Partnerships. Helping bring some of the bigger open data initiatives from cities, around public transit schedules, water/utility usage, etc., to the smaller level that towns can adapt and adopt is key. There are a lot of open data initiatives happening around the country (StreetsBlog, San Francisco Data, Open 311, Code for America) and ensuring small towns are working with larger cities to share resources is key. I'm working with the White House Office of Intergovernmental Affairs and others to try and facilitate as many of those connections as possible -- there are so many great ideas out there, the best thing we can do is learn from each other.

Communication: Being an elected official, especially at the municipal level, and truly actively communicating is actually not as easy as it originally seems, and a number of legal grey areas make it difficult for elected officials who don't have a large staff to really use media the right way.

There is a legal wall you need to put up between public and political, and that means a lot of duplication. I have separate email lists, for example, from people who have emailed my municipal email account, versus emails collected politically or personally. I've found it incredibly helpful to use a piece of cloud-based software called NationBuilder, that inexpensively consolidates my website management, events, fundraising, blog, email blasts, voter file, social media and more into one online campaign dashboard. Using my campaign email list of a few thousand people, I'm able to stay in touch with residents and the larger community easily, help people understand the issues that are going on in town and spread the good news when we do have it. However, supporting these types of initiatives requires either self-funding (which as an unpaid, student loan debt ridden elected official, I simply cannot do) or constantly raising money. Fortunately, some of these tools are much more inexpensive now, and this reduced cost means that its easier than ever to build a semi-professional communication platform, even if its just you and a few volunteers.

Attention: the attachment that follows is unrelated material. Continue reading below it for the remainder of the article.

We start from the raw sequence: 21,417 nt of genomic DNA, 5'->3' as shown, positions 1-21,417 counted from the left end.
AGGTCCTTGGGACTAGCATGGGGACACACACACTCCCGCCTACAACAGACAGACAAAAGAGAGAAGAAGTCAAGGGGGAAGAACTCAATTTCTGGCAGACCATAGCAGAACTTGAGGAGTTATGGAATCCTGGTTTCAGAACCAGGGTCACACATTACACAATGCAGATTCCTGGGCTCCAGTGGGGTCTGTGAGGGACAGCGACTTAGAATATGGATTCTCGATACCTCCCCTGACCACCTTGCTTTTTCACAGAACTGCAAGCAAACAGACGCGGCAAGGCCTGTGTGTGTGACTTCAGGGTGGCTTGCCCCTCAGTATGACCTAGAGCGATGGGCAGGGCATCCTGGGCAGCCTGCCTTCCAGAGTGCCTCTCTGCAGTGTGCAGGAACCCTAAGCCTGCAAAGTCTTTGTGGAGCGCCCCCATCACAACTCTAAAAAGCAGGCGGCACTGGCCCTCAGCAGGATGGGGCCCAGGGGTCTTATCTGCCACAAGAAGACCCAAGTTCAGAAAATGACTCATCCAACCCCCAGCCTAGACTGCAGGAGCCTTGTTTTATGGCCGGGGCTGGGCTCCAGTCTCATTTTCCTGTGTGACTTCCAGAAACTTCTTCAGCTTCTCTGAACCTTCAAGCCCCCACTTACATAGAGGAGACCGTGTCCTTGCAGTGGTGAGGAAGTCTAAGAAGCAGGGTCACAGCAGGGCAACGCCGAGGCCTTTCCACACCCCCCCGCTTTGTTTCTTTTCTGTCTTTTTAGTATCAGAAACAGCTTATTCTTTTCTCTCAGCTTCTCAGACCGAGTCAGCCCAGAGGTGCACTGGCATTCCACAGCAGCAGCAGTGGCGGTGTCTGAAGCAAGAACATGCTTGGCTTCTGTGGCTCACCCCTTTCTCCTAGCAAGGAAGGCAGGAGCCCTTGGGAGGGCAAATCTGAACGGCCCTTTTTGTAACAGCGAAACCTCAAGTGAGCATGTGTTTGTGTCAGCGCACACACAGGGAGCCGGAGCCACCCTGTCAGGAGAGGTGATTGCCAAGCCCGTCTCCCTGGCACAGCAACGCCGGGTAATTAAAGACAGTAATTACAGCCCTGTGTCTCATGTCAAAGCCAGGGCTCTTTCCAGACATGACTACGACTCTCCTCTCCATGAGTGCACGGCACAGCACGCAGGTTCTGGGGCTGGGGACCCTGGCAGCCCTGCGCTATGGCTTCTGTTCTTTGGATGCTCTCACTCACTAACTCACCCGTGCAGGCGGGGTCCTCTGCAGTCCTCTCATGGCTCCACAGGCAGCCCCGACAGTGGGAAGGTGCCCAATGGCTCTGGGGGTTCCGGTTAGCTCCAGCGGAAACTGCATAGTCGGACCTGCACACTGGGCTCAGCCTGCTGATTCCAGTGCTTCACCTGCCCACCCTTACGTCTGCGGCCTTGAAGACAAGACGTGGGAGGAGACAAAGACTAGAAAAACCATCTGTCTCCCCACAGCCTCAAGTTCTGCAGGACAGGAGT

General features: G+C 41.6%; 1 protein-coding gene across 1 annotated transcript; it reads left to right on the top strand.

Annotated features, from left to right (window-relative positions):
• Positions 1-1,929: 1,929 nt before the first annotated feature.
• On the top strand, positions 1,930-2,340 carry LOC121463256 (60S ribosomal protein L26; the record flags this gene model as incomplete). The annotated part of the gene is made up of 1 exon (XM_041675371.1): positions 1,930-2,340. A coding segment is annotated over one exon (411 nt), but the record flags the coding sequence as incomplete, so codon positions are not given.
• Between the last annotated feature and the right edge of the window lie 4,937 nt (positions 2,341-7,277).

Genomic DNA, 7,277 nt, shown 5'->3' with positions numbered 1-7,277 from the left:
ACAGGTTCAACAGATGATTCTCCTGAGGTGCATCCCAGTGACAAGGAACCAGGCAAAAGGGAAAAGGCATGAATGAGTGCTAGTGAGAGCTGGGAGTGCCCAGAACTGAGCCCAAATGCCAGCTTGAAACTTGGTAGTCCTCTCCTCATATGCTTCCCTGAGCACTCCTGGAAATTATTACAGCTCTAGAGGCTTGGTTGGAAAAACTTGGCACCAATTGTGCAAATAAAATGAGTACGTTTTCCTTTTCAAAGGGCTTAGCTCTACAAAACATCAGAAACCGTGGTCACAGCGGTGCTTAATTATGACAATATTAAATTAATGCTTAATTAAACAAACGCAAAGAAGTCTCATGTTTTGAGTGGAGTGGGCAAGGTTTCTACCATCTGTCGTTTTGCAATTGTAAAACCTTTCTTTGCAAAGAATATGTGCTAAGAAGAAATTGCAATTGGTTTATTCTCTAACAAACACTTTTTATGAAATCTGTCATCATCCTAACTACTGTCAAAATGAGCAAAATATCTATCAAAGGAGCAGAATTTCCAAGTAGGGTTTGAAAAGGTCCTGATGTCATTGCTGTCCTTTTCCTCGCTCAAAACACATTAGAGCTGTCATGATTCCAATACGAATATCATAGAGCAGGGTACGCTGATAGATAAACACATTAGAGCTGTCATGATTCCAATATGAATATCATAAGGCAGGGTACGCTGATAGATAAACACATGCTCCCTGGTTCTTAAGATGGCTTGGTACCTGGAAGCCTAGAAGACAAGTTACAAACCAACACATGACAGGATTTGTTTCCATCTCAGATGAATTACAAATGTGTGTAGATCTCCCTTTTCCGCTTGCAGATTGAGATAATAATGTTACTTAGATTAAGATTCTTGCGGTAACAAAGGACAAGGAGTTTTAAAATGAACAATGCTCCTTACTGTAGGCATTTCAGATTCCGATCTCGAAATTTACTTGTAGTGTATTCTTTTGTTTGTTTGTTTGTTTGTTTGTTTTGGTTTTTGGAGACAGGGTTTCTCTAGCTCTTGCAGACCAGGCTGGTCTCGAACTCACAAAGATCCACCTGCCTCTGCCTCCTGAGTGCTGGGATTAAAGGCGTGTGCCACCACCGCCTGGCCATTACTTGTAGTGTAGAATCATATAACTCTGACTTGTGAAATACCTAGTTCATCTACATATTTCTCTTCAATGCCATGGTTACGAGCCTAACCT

And staying active on social media is one of the easiest (and cheapest) things you can do as an elected official, though yet again, is disincentiviezd because of the unclear legal issues. Pretty much anything regulating social media for public officials is based off evolving case law, not clear and defined statutory guidelines. But for example, during the storms last year, I had hundreds of interactions with residents looking for information, giving me information and discussing, over both Facebook and Twitter. Although this wasn't through an official village social media platform, I can use my personal Facebook and Twitter to connect with people quickly, but have to take precautions as well -- for example, redirecting all people who ask questions about municipal business through private message to my municipal email account.

Sending out short video updates over social media and email (for example: State of Village Video and my latest video update) and writing up thorough but approachable summaries of larger issues has garnered a lot of positive feedback from people who feel as though they have more information about what's happening than they ever have. And to a quote often attributed to Thomas Jefferson: "An educated citizenry is a vital requisite for our survival as a free people."

I think part of the takeaway here is that not everything constructive to more transparent government has to literally happen through the government bureaucracy, but rather it's up to us, as public officials to work within the confines of the system we are part of, and figure out the best way to do it for the people we serve.

Municipalities range in size and the amount of resources they can allocate to working on an issue like this, and even range on their interest to do so. However, if we can bring smaller towns together, sometimes with the support of larger cities, make available the failure and success stories of initiatives we've tried, and show those officials less enthusiastic about these innovations that the people support it, we can lower the barrier of entry into it and do our part in helping to truly turn Government into Government 2.0.